Big Softee ice-cream
(Photo credit): Big Softee
“We want to give back and bring attention to local businesses in the San Gabriel Valley.”

-Angelino Baltazar

He buys Big Softee’s tofu and soy milk from their neighbors, such as VK Foods, a business well known in the community for their high-quality tofu products. One of the toppings available at Big Softee is almond cookie. Baltazar got the idea for the topping after noticing that a local almond cookie factory tossed out cookies that weren’t perfectly circular. Instead of letting them go to waste, he now buys the cookies that “don’t make the cut" and crushes them as a topping for the soft serve. The Tahitian vanilla soft serve is made with three-fold Tahitian vanilla bean paste from a local vanilla bean maker. Their butter mochi cakes are made from mochiko rice flour from Koda Farms, a local third-generation Japanese-American owned business.

The soft serve flavors at Big Softee constantly rotate. The easiest way to find out what the weekly specials are is to check their Instagram. They have vegan and dairy-free options, as well. The most recent seasonal flavor is the Japanese pumpkin soft serve. The flavor is made using roasted kabocha quash. Baltazar roasts the squash until it’s charred to the point where all the starches turn to sugar. The resulting purée is added to the vanilla base to create the soft serve. Baltazar uses a whole kilo of Japanese pumpkin for every batch he makes. The cured egg yolk soft serve is made using actual duck egg yolk as the base for the custard. The mix is blended, and little bits of yolk are purposely left in for texture.

The tofu flower soft serve has been another fan favorite. It tastes like Cantonese tofu pudding dessert in soft serve form. Not only does the tofu flower require high-quality soy milk for the recipe, but it is also difficult to do because soft serve needs to be frozen at specific temperatures and requires more work than ice cream. Adding the ginger juice finish to the mix too early will cause the mixture to curdle.

One of the items on the menu that Baltazar spent the most time on is the Hong Kong milk tea, which is both a soft serve flavor and a drink. The Hong Kong-style milk tea went through more than 30 incarnations before Baltazar settled on its current state, which is available at Big Softee.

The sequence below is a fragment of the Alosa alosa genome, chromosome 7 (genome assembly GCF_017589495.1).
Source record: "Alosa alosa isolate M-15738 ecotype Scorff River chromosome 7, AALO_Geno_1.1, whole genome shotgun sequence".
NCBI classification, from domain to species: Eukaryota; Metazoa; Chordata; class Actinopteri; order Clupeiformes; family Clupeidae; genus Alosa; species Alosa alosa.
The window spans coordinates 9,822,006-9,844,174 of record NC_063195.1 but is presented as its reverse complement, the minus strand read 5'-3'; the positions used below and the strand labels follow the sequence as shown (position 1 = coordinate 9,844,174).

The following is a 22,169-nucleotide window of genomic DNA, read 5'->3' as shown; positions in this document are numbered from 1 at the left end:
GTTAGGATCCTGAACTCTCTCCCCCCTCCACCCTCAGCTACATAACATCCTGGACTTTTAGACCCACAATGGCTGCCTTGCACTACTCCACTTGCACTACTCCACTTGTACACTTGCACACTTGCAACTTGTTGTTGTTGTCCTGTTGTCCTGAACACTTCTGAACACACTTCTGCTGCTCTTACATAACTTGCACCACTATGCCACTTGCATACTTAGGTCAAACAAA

“The Ceylon tea they use for the milk tea is imported directly from Ceylon, Sri Lanka. We had to look for someone to give us a specific cut of the Ceylon tea. We really want it to taste like a real Hong Kong milk tea. True Hong Kong milk tea is extremely strong, almost to the point of being chocolate milk. Most places use an instant mix,” he says. Baltazar then “pulls” the milk tea through the tea socks in the kitchen.

Group of people talking in a co-working space
(Photo credit): Big Softee
"We had to look for someone to give us a specific cut of the Ceylon tea. We really want it to taste like a real Hong Kong milk tea."

-Angelino Baltazarn

Big Softee’s cones are all made fresh in-house, and there’s even a sweet and savory furikake cone (furikake is a Japanese seasoning). Baltazar seasons the caramel cone with soy sauce instead of salt, which in turn rounds out the caramel taste. Other innovative cone flavors that have been on the menu include chocolate Horlicks, taro coconut, lychee Calpico (a brand of Japanese soft drink), and black sesame soy, among others.

Big Softee is located at 128 S. Atlantic Blvd. Monterey Park, California.


Hang & Eat with our food blogger Kristie Hang as she explores the latest East West food trends.